One day later, the RS issued another statement rejecting “presidential elections until the political exclusion law is implemented” and calling “on the masses to boycott the elections if the law is not implemented.” On June 14, the Supreme Constitutional Court will rule if a political exclusion law banning former regime figures from running for office, which was passed by parliament, will be applied against Shafiq.
Meanwhile, some signatories of the “pledge document”—including the CPE, the SPAP and the Democratic Front faction of the April 6 movement—also declared that they will boycott the run-offs. On June 6, the spokesmen of Tagammu, Nabil Zaki, claimed that the party’s support for Shafiq is based on a misunderstanding. He declared that Tagammu’s rejections of Mursi and the MB does not mean “a call to support Shafiq.”
The confusion in the ex-left is bound up with its fear of a renewed social explosion directed against the SCAF junta, the MB and the entire fraudulent framework of the junta’s “democratic transition”. Who would be left to confuse and demoralize the working class if the ex-left groups are already in an open alliance with one of the right-wing candidates, who are both discredited amongst the masses?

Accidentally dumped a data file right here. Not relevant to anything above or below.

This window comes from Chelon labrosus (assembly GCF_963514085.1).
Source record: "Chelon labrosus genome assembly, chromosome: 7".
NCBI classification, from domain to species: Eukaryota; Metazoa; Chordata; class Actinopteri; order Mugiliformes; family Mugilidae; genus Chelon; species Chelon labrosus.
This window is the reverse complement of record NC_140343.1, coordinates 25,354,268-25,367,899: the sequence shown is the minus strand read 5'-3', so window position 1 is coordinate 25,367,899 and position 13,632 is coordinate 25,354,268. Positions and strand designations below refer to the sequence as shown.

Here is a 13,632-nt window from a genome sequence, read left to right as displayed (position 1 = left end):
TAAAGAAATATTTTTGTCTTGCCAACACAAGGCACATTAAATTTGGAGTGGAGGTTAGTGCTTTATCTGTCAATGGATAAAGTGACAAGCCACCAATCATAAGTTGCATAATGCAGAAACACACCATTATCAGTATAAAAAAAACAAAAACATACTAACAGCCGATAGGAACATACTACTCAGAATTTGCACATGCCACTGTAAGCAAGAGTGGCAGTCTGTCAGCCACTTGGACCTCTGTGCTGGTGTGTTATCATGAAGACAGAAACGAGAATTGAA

In an article published on June 12, Anne Alexander, a leading member of the Socialist Workers Party (SWP) in Britain, another international ally of the RS, also called for an MB vote. At the same time, she warned that “millions of voters, particularly in the main urban centers and working class areas, are disillusioned with the Brotherhood.” She added that “the scale of the protests last week shows both the need and the potential to build a revolutionary movement which can continue the resistance beyond the polling day.”
This does not address an obvious question: if millions of workers are disillusioned and angry with the right-wing MB, why should workers nonetheless vote for them in elections?
Alexander’s talk of building a “revolutionary movement” by the ex-left is nothing but phrase-mongering to hide their plans to forge another right-wing alliance to suppress the workers. Alexander writes that that such a movement “must retain the angry street fighters, the youth activists and the football ultras.”
As the SCAF junta and the MB are discredited amongst the masses, the ex-left hope that Sabahi and Fotouh might be able to lead a so called “third way” to control the workers. In her article Alexander praises both as “the two main revolutionary candidates.” This is a lie. Fotouh and Sabahi are, like Shafiq and Mursi, representatives of the Egyptian ruling class who are willing to defend the power and wealth of the elite against any independent movement from below.
Fotouh, who received the backing of the right-wing Salafist Nour Party and al-Gama’a al-Islamiyya in the initial round of the elections, recently called for a vote for Mursi in the run-offs. Sabahi’s Karama Party has collaborated closely with the MB and the military junta in the past months. It is part of the Brotherhood-led Democratic Alliance in the Egyptian parliament and was amongst the political parties that signed a deal with SCAF last November declaring their support and appreciation of SCAF’s role in “protecting the revolution” and organizing the “democratic transition.”